I use a particular process and products to achieve this effect,
but I'm not sharing that.
Read my comments at the end of this post in regard to that....

Moving on....

...after the base was painted, I brought in a cable spool top that we had purchased.
(tearing these cable spool suckers apart is a hefty job,
and I was happy to pay someone else who had already done the hard part)

I cleaned it and thought about sanding it down (for all of ten seconds) then had a better idea:
paint it! 
It's easier, yes, but also - look at that photo on the right above:
Everything is BROWN. Floor. Table. Sofa. SOOOOO much dark brown.
On the other side of this big open room is the kitchen with white cabinets....
so I needed to pull some white over here into the living room to balance it.

Some flat white paint dry-brushed onto the wood took care of that in short order -
applied heavier in some areas (so it would cover up the stamped words) and lighter in others.
I didn't sand this, I just applied the paint with varied pressure.

In the end, it's got a kind of vintage beachy farmhouse worn look that I love.
Actually, years ago, I found a table top that looked very similar washed up on the beach...
I hauled it home to my island farmhouse, and put it on a pedestal as a table.
I loved it. And I love this.
(My dining room table is gonna' get this same treatment soon!)
The paint dried quickly because it was such a thin, dry application...
so I was able to put the succulent planter in the center.

Then I looked at the holes where the bolts had held the cable spools together,
and thought 'votive cups would fit in there'....
and when I located an old candleholder that we had,
it held exactly SIX votive cups with rounded bottoms
that fit into the SIX bolt holes so perfectly
that it was like they were designed for each other!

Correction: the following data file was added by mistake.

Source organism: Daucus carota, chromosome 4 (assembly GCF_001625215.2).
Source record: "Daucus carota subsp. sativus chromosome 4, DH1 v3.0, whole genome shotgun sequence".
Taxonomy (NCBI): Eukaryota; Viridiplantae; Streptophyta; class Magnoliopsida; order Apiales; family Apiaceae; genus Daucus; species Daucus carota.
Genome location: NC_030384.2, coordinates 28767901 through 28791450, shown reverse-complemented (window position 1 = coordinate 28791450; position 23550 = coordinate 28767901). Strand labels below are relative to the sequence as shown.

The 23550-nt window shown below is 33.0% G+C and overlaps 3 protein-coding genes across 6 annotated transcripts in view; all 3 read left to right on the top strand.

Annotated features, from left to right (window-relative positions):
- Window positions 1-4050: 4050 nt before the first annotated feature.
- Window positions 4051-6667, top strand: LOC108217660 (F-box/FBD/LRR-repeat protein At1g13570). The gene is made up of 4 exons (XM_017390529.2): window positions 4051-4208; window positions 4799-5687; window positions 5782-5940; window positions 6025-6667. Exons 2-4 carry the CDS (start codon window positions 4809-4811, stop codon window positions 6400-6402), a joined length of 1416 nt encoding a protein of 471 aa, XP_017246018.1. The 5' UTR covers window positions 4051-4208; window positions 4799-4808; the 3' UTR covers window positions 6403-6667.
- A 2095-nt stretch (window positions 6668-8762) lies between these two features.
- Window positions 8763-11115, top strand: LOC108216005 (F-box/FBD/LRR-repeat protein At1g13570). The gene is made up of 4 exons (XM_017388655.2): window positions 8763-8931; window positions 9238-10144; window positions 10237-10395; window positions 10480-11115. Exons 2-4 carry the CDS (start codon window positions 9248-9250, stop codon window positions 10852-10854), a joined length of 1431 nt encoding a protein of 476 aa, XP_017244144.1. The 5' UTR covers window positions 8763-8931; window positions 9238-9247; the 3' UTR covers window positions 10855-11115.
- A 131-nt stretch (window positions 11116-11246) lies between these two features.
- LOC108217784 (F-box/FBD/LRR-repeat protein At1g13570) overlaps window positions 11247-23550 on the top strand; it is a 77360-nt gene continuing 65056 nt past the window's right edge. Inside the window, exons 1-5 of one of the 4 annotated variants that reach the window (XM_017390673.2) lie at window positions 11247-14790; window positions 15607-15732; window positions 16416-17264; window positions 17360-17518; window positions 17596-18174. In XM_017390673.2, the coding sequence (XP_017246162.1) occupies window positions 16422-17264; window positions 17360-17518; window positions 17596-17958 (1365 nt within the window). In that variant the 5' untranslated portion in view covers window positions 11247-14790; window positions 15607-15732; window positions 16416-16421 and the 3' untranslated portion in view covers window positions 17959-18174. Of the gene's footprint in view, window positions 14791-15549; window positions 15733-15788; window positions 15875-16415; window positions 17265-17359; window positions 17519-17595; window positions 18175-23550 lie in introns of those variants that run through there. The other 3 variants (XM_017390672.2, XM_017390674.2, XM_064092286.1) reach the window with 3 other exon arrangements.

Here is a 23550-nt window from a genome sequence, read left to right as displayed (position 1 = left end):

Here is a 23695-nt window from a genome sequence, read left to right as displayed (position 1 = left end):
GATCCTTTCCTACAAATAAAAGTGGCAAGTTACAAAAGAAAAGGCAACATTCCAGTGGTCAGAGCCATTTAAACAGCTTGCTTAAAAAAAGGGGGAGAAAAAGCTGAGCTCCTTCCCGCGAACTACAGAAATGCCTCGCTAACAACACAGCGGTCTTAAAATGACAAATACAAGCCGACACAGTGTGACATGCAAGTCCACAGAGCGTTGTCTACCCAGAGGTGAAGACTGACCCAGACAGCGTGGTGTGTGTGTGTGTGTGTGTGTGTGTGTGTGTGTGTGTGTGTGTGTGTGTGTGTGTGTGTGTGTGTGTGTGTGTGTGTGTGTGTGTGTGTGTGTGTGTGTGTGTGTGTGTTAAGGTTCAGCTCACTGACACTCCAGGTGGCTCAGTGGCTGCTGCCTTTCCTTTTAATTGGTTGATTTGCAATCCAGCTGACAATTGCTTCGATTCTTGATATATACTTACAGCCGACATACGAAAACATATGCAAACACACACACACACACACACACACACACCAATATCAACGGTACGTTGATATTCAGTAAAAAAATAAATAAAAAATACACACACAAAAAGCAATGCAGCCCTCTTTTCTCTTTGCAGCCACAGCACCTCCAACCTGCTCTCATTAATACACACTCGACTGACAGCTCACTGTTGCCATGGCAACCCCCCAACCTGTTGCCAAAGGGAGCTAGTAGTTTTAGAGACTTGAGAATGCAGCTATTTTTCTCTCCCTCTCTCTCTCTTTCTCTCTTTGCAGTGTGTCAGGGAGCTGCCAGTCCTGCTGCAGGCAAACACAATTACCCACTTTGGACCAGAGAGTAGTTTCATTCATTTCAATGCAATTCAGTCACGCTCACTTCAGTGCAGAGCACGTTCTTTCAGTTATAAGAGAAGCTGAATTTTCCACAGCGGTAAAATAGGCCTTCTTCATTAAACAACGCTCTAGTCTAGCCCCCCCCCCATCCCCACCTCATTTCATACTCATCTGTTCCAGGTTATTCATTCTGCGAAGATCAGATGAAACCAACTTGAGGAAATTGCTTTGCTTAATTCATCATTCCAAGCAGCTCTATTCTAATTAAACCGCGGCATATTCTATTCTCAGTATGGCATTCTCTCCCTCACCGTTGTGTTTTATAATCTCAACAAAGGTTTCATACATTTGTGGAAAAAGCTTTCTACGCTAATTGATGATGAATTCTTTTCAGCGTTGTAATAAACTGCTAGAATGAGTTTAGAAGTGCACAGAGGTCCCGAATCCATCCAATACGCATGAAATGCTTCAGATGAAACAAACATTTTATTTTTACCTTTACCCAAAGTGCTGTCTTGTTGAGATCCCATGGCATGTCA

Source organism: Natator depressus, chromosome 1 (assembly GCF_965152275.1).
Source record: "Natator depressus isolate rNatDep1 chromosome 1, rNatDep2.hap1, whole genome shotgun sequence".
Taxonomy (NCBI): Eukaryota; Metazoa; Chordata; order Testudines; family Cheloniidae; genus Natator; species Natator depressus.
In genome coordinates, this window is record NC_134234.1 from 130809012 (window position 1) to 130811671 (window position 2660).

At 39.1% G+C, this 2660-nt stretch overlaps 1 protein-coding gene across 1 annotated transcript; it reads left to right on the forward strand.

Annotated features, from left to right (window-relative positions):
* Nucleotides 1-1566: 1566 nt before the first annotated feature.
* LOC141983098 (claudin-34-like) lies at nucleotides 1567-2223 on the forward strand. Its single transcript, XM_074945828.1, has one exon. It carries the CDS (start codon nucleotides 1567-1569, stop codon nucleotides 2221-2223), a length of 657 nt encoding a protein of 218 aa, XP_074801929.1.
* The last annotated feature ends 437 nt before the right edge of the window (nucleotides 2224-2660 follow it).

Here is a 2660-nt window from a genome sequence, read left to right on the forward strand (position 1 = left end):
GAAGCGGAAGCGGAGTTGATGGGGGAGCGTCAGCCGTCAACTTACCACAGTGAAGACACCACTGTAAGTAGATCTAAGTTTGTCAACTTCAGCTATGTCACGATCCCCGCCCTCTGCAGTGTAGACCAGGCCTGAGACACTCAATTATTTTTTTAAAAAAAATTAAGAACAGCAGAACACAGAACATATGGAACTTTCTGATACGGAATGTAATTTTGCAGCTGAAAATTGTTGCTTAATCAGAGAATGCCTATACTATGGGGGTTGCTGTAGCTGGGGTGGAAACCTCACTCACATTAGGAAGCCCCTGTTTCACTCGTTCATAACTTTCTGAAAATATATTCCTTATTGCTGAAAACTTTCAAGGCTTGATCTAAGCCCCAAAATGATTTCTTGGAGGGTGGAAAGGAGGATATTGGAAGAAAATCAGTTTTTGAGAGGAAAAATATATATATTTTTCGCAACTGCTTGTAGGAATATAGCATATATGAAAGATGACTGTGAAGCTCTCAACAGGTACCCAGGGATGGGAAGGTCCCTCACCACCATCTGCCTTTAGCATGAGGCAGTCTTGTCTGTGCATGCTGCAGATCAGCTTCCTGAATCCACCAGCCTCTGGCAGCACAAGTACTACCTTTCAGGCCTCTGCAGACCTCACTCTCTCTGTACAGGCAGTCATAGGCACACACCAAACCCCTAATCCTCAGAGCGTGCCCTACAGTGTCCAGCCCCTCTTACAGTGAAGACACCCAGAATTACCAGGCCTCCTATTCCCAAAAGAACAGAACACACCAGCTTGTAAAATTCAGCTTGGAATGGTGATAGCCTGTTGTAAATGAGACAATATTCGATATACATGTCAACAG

I love it when a plan comes together!

shared online:
Cupackes & Crinoline
| Project Inspire{d}

So.... let me say this about my aged rust faux finish 

*just so it's clearer here than on my fb page 
and will not spark a controversy with anyone*:

Over the course of fifteen years or so,
as I was refurbishing furniture and accessories to sell at vintage shows and painting murals,
I learned a lot about paint and techniques. I invested a lot of time practicing the art of faux painting.
I developed some of my own processes & mixtures that are my own 'secret' formulas, so to speak.
Big companies like Disney, Coca Cola and Chateau Ste. Michelle Winery refer to this as 'proprietary information'  - and it is basically highly sensitive and guarded stuff.

That's my faux rust technique/process/procedure/products, folks.
Proprietary, Secret, and highly guarded information. Mine.

Sorry, but I'm not sharing it.
Someday, I may develop it into a class, or a book, or even a product line.
Gee, I'd love to make money from one of my ideas!!! ;)
Anyway, that's the reason I refer to it as my 'secret formula/secret weapon' etc. -
 because it's a secret, and I'm not telling.
Not to be rude to anyone out there, but just to protect my own interest.
( I have shared my faux concrete painting technique -
including my 'secret ingredient' for realistic effect -
and y'all loved it. It's a really popular post! And I am glad you like it! )

But this is different, and I just want to be clear about not divulging the specifics of it.
Being up front here, and asking you not to ask me to -
AND requesting that if you think I'm greedy or mean for not sharing it,
Not interested in hearing any rants about how I owe it to the public to divulge all of my secrets.